6th Barry Sea Scouts
       1951- 1961  Yachting World Cadets

By Philip Walters


In 1951 the group purchased 3 Yachting World Cadets which were named Mallory, Raleigh and Drake, two 9ft rowing dinghies named Akela and Rikki-tikki, and a 12foot rowing dinghy named Endeavour. All the craft were able to be stored in the ground floor of the Watchtower, with the canoes on racks either side of the underground section, the cadets stowed on top of one another on purpose made chocks, and the dinghies stowed in the outer section.

The Yachting World Cadets were a new design of craft and the sail numbers of ours were 401, 402 & 403 the number of these craft soon soared and exceeded ten thousand, as they became the first such class with a unique appeal for youngsters.

They were named 401 Mallory, 402 Drake, and 403 Raleigh. In 1953 we bought a second had Cadet called 'Tall Shelia' which we renamed Scott, but she never lost her original name.

The cadets were Sloop rigged with chine built hulls, a deck and small cockpit. They were built from plywood, so that launching them from the pebble beach at the Watch Tower proved a problem as we often punctured the hull on a pebble.

The yachts were well used, although the Watchtower Bay and Barry on the Bristol Channel, is far from the best location for learning to sail. The tidal range of 43 feet means that the channel has extremely fast and dangerous currents, and that sail at the Watchtower bay can only be undertaken 2 hours either side of high water.


An annual South Wales and Monmouth Sea Scout Regatta was held every year, and more often than not it was at Barry. Although my first entries at Barry were better not recorded. I have painful memories of two other regattas. In 1954 the Regatta was held at Mumbles, and we arrived with the craft loaded on Mr Bakers Coal Lorry, and the scouts also hanging on behind for the journey to Swansea. When we arrived there the wind was very strong and blowing into the slipway from where we were to launch. It was decided that because of conditions the yachts would be helmed by experienced scout leaders. I was to sail with Bosun in Mallory. We rigged the boat and launched her, I got into the boat, raised the mainsail, and as I put the rudder in and fixed the tiller into position, I managed to gash my hand very badly. I had to come out and Anthony Bennett took over as crew, and they went on and won the race. They had the glory but I have a scar on my hand to this day to remind me of that Regatta.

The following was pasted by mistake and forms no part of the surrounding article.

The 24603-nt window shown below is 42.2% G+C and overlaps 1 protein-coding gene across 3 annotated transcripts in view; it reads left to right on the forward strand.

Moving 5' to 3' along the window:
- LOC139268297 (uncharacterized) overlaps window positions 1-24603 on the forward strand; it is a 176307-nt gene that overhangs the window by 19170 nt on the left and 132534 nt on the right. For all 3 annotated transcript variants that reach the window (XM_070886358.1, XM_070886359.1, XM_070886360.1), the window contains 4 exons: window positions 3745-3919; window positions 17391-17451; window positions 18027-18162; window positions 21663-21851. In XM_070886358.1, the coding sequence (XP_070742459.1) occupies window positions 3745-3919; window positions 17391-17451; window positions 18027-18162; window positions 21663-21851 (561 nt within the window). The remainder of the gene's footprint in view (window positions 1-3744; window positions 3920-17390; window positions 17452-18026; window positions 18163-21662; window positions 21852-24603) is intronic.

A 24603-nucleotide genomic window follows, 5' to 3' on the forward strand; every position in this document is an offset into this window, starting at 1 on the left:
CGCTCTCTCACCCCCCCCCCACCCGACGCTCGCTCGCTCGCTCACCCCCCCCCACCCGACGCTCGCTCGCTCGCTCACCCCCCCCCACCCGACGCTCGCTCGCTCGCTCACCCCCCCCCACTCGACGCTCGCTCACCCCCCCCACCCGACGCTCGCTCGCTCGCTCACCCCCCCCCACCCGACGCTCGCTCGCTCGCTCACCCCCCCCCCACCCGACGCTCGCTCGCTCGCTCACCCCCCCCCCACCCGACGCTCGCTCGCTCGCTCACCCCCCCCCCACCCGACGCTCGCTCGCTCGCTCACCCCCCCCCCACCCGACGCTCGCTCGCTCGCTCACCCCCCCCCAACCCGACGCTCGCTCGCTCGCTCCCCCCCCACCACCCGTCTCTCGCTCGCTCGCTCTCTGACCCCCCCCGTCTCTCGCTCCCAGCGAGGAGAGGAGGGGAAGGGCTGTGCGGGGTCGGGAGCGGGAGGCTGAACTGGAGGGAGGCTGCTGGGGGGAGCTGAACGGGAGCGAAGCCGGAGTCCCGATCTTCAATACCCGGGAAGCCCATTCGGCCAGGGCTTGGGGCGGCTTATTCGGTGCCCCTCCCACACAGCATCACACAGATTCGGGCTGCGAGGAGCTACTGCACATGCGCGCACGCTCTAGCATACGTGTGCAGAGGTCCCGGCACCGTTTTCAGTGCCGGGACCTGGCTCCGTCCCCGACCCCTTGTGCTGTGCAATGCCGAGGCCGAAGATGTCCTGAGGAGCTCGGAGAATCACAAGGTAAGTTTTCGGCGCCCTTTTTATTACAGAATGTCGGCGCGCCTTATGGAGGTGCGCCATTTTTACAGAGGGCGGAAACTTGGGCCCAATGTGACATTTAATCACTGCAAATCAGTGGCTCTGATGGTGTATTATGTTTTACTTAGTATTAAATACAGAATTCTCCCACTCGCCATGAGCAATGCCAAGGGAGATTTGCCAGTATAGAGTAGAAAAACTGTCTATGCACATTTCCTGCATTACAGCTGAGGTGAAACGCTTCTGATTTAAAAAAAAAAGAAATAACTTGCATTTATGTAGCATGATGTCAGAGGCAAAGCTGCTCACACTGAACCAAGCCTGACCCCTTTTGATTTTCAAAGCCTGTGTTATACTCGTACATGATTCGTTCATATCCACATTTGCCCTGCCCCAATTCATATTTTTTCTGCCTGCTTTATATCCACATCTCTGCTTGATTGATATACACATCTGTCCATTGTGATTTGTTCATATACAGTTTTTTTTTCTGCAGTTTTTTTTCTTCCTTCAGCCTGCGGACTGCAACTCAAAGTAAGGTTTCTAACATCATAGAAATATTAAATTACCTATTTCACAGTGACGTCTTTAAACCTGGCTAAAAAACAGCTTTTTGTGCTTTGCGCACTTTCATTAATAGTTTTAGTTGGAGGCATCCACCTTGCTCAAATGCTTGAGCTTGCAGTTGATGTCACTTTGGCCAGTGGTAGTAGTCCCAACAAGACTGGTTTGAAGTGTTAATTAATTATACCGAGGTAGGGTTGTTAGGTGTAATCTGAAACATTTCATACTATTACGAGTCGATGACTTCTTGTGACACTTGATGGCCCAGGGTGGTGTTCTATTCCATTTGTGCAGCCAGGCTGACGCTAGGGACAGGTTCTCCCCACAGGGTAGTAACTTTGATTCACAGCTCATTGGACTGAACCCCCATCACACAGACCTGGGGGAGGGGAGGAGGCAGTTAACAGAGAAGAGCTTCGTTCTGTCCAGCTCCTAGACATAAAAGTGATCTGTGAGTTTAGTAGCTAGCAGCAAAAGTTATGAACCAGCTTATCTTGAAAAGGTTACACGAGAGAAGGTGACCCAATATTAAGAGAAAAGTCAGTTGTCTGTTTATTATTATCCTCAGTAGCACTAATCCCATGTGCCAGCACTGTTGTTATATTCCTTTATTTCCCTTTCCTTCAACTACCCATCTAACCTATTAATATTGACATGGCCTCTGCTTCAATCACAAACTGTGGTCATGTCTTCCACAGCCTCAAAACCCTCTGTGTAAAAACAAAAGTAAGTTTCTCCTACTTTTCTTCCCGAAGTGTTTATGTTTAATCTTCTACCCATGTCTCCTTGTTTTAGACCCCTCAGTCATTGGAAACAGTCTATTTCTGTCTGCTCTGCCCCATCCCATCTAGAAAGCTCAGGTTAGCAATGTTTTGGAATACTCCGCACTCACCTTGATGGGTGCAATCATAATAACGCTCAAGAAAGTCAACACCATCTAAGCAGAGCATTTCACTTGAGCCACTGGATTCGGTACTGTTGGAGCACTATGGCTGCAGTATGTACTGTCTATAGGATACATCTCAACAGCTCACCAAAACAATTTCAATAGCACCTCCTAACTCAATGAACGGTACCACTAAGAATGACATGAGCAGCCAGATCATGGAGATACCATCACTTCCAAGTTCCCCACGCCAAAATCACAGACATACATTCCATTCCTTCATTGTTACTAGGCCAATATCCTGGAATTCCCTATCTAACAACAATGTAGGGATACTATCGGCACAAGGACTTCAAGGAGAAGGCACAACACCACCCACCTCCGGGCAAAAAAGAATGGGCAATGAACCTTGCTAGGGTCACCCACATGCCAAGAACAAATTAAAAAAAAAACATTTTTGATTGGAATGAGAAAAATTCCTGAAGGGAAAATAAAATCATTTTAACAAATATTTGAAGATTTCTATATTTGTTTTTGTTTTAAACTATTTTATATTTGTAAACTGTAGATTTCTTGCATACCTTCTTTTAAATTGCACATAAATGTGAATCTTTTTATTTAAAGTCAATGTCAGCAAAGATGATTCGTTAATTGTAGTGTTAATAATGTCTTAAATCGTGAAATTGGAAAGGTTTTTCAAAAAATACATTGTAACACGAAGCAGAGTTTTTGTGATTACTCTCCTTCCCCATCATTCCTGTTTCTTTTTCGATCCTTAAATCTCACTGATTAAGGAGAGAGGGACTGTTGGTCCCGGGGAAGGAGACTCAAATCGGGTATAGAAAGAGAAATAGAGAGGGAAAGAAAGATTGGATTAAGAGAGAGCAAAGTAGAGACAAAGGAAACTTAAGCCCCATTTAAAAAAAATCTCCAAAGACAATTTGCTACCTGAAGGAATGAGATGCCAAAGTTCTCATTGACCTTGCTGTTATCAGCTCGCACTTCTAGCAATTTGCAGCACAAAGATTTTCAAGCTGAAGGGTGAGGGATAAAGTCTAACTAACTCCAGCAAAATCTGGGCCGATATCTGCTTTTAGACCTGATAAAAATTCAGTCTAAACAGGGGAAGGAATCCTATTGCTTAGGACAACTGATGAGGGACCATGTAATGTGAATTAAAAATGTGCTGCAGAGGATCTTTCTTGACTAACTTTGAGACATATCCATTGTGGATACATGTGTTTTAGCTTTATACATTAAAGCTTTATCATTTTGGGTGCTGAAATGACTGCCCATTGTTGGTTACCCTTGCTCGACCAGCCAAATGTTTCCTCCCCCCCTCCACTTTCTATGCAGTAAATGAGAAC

Another year it was held at Roath Park Lake, and again it was blowing hard. Of course we always had to wear lifejackets, but at that time the lifejackets were large kapok filled, and designed for adults, so on a small scout they were very inhibiting. Well I was sailing Raleigh when I capsized. To prevent the boat from filling with water, I jumped-in quickly so that I could right the boat. Well my lifejacket got caught in the main sheet, and as I untangled it the boat blew away with the wind, and I was left trying to swim after it in my lifejacket. It was no contest the boat drifted away and I was left to swim the length of the Roath Park lake.

Eventually in 1957 I did win the race, and still have the miniature cup to prove it.


On another occasion when the boys were sailing in the Old Harbour, they capsized and blew onto the rocks. I raced around from the watchtower and jumped into the water to keep the boat from being holed on the rocks. I struggled in the water for over half an hour, before help arrived to tow it out to sea. I was absolutely exhausted and taken home shivering from the cold. It made me realise how quickly the cold water can sap your strength and debilitate you.